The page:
China’s Weather Control Rockets to Ensure Dry Olympics

China is preparing an arsenal of rockets and aircraft to protect the Olympics opening ceremony from rain, hoping to disperse clouds before they can drench dignitaries at the roofless “bird’s nest” stadium.

Officials believe there is a 47% probability of rain during the August 8 opening ceremony and a 6% chance of a heavy downpour and will try to drain humidity from clouds before they reach Beijing.
More than 100 staff at 21 stations surrounding the city will have 10 minutes’ notice to fire rockets or cannons containing silver iodide at approaching clouds in the hope of making them rain before they reach the stadium.
Three aircraft will also be on stand-by to drop catalysts to unleash rain from the clouds.

“We’ve worked with neighbouring provinces on a contingency plan for rainstorm and other weather risks during the ceremonies,” said Wang Yubin, the deputy chief of China’s meteorological service assigned to the Olympics.

The government has spent $500,000 to build up Beijing’s cloud seeding capacities over the last five years and authorities will conduct practice runs in June and July.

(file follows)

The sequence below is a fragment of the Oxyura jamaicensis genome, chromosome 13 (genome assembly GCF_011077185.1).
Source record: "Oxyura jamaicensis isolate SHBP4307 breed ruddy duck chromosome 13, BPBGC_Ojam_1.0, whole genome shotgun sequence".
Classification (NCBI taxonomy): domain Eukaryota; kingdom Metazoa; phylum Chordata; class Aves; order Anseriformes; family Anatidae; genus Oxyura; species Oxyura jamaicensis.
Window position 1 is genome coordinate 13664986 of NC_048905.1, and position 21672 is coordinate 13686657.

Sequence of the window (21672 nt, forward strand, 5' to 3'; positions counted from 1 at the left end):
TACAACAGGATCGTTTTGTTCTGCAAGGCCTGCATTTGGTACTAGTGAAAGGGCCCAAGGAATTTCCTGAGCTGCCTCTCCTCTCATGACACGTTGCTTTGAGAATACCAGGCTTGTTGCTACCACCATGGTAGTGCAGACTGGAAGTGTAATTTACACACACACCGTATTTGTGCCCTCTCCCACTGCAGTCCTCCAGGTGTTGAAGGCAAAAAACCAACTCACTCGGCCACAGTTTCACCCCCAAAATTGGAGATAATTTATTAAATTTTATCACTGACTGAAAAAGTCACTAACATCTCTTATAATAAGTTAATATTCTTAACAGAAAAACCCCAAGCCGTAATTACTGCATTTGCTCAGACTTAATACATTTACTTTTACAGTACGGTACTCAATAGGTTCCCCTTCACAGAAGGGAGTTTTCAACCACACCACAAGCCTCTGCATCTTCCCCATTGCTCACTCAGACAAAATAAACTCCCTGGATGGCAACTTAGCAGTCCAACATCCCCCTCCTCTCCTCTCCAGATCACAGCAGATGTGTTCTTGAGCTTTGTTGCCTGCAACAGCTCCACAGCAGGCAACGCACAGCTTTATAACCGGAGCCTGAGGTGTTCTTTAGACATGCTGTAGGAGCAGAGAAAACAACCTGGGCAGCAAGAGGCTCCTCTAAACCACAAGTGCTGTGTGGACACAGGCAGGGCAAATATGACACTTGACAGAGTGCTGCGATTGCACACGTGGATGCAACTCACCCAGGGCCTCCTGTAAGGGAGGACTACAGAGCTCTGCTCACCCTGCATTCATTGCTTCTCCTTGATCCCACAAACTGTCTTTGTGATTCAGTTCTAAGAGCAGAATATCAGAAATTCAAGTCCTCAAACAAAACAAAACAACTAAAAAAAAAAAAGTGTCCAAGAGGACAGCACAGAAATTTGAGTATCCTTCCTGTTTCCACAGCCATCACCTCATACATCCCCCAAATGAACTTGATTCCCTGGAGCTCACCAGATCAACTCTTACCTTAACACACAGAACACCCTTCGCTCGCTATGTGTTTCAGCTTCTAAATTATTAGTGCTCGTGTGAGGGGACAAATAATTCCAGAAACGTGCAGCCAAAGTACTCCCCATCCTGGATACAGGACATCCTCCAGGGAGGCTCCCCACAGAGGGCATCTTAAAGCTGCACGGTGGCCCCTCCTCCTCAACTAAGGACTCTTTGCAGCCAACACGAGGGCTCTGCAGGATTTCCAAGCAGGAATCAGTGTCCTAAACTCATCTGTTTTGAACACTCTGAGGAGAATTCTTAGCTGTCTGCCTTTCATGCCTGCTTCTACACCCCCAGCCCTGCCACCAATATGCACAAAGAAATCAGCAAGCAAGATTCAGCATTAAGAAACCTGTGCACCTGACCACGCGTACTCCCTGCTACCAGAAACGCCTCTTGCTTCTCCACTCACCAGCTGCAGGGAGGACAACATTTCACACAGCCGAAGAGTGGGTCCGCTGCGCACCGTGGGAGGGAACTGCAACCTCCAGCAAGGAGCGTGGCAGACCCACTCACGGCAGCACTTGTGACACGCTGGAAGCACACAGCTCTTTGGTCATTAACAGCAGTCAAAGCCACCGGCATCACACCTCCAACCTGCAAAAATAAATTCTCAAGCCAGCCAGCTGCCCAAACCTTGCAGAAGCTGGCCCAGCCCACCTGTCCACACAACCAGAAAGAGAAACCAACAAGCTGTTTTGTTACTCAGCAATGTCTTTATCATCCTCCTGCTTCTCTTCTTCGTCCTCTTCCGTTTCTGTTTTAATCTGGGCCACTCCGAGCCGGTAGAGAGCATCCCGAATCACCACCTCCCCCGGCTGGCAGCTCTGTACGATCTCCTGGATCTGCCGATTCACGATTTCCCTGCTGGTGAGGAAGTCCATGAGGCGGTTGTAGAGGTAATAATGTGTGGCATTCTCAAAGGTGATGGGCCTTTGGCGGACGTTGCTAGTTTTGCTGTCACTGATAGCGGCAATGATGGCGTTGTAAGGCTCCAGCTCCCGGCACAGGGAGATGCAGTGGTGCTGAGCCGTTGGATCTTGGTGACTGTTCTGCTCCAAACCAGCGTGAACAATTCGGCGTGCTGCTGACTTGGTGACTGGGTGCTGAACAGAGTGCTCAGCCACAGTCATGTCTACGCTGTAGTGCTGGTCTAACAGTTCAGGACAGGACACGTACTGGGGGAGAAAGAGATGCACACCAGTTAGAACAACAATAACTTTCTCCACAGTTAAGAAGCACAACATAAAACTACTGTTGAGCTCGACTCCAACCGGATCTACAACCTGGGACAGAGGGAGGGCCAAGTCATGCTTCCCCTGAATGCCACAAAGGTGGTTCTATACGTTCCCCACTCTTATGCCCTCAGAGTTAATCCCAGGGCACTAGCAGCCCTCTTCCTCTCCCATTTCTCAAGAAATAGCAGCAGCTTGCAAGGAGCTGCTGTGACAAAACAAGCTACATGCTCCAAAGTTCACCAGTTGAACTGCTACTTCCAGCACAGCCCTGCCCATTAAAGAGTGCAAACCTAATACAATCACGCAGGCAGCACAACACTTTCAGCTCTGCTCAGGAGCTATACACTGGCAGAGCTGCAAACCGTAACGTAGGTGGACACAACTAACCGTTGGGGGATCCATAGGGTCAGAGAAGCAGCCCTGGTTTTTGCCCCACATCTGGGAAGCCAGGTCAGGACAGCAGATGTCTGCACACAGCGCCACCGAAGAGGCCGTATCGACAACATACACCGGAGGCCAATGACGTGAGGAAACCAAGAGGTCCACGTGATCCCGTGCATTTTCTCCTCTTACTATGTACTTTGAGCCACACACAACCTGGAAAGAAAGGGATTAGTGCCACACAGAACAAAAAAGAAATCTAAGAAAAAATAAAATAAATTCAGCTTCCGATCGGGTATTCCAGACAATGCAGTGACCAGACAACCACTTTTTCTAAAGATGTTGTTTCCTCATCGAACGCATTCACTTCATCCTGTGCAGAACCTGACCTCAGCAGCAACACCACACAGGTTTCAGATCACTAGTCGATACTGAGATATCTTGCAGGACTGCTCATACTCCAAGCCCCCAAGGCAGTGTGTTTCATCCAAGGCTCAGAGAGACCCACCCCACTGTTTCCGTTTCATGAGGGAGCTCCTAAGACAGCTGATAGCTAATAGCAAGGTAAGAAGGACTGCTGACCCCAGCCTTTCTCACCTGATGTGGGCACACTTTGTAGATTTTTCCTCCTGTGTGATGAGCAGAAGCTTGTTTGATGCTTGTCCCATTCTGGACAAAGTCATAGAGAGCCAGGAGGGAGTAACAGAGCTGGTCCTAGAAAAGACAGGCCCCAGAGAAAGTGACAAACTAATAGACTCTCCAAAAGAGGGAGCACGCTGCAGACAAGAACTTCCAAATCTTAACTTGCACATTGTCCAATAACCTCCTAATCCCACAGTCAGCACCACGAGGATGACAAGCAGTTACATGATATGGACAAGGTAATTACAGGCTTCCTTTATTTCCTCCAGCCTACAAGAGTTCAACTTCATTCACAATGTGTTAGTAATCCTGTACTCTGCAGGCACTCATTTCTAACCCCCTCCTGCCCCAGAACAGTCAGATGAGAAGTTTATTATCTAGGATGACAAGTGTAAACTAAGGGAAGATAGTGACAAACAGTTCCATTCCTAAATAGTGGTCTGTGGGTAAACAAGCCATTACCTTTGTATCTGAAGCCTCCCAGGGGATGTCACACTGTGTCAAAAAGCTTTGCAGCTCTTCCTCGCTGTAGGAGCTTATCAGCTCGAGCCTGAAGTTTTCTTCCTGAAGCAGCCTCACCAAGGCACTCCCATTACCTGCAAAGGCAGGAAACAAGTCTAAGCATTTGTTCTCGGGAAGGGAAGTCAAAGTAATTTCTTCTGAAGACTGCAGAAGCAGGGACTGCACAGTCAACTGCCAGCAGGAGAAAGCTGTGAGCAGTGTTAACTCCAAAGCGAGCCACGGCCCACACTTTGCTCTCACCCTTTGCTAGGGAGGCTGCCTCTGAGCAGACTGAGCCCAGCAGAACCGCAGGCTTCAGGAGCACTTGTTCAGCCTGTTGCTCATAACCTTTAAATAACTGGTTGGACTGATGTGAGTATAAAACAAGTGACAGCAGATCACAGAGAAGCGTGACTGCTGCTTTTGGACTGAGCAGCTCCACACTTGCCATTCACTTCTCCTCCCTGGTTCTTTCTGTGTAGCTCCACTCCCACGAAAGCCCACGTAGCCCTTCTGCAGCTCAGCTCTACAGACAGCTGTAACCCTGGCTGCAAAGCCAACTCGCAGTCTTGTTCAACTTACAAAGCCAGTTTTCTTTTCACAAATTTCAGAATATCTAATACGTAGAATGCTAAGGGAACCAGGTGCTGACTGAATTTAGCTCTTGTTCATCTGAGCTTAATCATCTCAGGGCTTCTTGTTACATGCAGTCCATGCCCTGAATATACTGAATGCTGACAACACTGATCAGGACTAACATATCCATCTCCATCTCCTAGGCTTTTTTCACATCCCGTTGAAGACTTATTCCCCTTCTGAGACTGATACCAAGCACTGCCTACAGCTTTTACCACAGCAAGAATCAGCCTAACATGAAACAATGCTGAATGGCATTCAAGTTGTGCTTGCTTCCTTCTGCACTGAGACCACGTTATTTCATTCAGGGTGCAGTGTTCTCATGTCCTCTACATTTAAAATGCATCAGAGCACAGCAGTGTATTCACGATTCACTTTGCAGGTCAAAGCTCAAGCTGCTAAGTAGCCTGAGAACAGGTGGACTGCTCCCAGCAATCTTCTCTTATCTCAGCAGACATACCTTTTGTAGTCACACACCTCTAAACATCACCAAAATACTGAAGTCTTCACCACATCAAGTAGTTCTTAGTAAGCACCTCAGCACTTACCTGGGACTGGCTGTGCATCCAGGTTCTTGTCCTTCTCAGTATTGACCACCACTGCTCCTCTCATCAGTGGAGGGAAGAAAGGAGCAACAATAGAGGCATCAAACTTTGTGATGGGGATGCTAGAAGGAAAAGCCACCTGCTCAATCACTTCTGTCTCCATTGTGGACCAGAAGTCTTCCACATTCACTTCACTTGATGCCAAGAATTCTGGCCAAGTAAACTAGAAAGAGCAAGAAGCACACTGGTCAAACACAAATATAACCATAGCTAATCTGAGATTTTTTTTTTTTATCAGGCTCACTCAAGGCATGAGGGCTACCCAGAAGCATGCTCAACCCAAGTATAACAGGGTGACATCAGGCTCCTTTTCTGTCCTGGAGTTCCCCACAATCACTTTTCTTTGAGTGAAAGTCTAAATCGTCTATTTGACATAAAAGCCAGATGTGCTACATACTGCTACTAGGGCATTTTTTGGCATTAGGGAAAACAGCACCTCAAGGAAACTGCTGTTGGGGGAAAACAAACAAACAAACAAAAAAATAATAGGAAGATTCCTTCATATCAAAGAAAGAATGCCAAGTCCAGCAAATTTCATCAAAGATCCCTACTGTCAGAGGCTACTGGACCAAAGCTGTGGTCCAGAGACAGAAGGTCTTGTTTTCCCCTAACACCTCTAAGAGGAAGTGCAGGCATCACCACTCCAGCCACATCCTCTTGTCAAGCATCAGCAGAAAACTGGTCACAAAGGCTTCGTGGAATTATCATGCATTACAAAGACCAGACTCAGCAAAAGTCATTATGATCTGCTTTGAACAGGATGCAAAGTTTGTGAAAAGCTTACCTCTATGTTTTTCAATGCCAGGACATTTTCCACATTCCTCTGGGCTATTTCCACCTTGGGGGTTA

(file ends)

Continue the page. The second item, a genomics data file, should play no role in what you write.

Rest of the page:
It typically uses pellets of silver iodide, which is highly insoluble in water and can concentrate moisture to cause rain.

Zhang Qiang, head of Beijing’s weather modification office, believed her staff can fend off drizzle, but could be powerless in the face of a heavy downpour. “I hope God will not send any storms to Beijing,” she said.

New tech that keeps Olympic torch burning

The tradition of the Olympic flame is rooted in Greek sporting heritage dating back thousands of years but new technology keeps the fire burning whatever the elements – or modern-day protester – can throw at it.

The Beijing torch burns on environmentally-friendly propane gas and its flame can last up to 15 minutes.

“(The gas) is composed of carbon and hydrogen. No material, except carbon dioxide and water remain after the burning, eliminating any risk of pollution,” says the Beijing Games organizing committee website. Torches in recent Games have switched to using gas cartridges that allow greater control of the flame’s size and colour and are safer for runners.

Via Times of India